240

BOOK REVIEWS

BEN GOERTZEL

C H A O T I C L O G I C , Language, Thought, and Reality from the Perspective of Complex System Science ISFR International Series on System Science and Engineering, Volume 9 Plenum Press, New York - London 1994. xvii + 278 pages. ISBN 0-306-44690-1 The author focuses his attention to the multilateral connection between real human thinking, language and their formal modelling by means of the tools of system science. In fact, such unifying approach bridging the gap between human and computer sciences appears highly desirable, and it can attract readers from both sides. The book is divided into small units which simplify the orientation into particular ideas. Exactly, the text is structured into 12 chapters (which are further divided into 56 sections, almost 130 subsections, etc.) which can be clustered, besides the Introduction into four groups due to their main subject orientation. The first group includes chapters presenting the basic model of thought and language (Pattern and Prediction, The Structure of Thought, Psychology and Logic, Crucial Connections). More exact approach to the topic is applied in chapters presenting the system theory view on mind and logic (Linguistic Systems, Self-Generating Systems, The Cognitive Equation). The believability of thoughts and expressions viewed rather from formal or also system theoretical point is dealt in the third group of chapters (Belief Systems, Biological Metaphors of Belief, Mind and Reality), and the last chapter forming, by itself, the last one-element group is devoted to dissociation in mental and communicative situations (Dissociative Dynamics). The book is introduced by Preface and concluded by Afterword, References (171 items) and Index. The choice of references reaches from pure mathematics via computer science, biology, psychology and medicine to philosophy and metamathematics. The author evidently stresses the typically human features of thinking and communication with its chaotism and vagueness. He shows their counterparts in the formal exact models and the endeavour of modern mathematics and theoretical computer science to reflect the entirely human intellectual processes. This helps the reader to understand the heuristics of artificial intelligence with respect to its relation to natural human thinking. The book is consequently written with minimum of the mathematical formalism which appears in very small minority (evidently less than one tenth) of subsections. Such style opens the fundamental principles of artificial intelligence, non-standard logic, knowledge processing, reasoning, decision-making and other related topics of modern applied mathematics or theoretical cybernetics also for non-mathematical readers. The referred book may address two sorts of readers. First, people with good background in human sciences who wish to get some non-trivialized information about the mathematical reflection of the real mental and communicative phenomena. Second, mathematically well prepared specialists in artificial intelligence and related branches of modern information sciences who would like to know more about the essential features of those natural intellectual processes which they endeavour to reflect in their exact formal models. Both sorts of readers can be satisfied. Milan Mares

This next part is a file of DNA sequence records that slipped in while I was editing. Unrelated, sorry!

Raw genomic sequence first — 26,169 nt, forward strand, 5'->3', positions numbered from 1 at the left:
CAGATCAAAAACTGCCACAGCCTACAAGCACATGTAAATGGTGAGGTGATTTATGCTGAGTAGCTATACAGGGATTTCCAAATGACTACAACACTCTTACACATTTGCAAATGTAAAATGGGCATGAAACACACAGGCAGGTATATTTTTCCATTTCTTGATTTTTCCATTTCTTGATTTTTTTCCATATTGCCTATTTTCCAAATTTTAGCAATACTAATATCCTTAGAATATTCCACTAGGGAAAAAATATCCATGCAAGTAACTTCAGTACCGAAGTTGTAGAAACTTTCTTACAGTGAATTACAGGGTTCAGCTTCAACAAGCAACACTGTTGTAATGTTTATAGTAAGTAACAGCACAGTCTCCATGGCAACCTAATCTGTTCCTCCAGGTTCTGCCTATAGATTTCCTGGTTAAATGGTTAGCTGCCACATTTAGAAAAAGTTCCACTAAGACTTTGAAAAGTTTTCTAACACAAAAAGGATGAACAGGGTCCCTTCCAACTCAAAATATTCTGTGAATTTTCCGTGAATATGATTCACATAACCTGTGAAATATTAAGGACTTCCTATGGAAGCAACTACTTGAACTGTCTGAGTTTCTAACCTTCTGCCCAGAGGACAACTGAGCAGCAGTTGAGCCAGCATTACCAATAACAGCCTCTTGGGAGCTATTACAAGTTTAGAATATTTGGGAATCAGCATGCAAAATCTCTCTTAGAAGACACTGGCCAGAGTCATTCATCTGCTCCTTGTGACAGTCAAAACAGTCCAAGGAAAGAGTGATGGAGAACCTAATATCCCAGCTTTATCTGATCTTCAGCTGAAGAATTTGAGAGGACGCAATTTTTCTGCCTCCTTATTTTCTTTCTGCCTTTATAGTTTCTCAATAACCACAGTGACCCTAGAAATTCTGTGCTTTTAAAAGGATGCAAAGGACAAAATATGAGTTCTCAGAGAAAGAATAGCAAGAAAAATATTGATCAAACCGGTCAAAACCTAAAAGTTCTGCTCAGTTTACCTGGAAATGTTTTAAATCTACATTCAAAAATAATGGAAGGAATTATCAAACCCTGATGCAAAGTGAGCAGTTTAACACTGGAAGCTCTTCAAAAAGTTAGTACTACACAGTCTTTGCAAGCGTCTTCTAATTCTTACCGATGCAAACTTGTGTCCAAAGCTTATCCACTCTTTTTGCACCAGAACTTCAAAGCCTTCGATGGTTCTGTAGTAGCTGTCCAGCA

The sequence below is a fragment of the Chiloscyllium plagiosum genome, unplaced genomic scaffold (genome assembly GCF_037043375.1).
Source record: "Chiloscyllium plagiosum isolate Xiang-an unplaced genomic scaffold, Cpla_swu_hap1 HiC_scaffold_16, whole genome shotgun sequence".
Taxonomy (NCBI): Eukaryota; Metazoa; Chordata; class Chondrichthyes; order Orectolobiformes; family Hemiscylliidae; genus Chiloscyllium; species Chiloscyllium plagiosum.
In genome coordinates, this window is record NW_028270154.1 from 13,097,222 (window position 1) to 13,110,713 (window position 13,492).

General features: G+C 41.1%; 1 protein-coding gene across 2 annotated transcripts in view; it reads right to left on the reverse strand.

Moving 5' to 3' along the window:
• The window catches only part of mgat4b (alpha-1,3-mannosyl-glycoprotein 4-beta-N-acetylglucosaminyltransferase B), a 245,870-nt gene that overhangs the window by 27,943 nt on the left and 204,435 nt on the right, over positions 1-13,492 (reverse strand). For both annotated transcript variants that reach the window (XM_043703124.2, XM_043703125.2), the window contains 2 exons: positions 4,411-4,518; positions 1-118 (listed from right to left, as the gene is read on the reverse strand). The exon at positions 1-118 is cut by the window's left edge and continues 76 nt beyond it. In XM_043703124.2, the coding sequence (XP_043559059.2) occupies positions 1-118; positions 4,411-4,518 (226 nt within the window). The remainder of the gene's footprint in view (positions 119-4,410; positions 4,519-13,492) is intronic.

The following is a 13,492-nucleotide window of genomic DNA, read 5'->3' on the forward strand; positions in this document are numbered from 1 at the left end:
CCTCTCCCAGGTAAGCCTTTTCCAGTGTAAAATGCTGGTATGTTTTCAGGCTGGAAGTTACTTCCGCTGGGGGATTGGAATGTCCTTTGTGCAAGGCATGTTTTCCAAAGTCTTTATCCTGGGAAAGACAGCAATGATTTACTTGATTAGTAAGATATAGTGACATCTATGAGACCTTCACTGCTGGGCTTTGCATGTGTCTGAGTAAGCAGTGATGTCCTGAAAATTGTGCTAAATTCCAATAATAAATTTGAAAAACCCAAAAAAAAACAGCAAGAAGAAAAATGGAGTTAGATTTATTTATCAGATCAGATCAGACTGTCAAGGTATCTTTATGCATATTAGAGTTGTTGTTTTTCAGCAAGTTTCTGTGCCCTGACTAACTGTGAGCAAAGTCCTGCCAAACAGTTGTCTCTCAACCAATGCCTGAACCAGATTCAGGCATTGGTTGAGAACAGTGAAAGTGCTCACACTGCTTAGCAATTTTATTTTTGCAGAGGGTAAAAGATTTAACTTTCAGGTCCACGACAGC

KYBERNETIKA - VOLUME 33 (1997), NUMBER 2

241

DIETRICH STOYAN, WILFRIED S. KENDALL, JOSEPH MECKE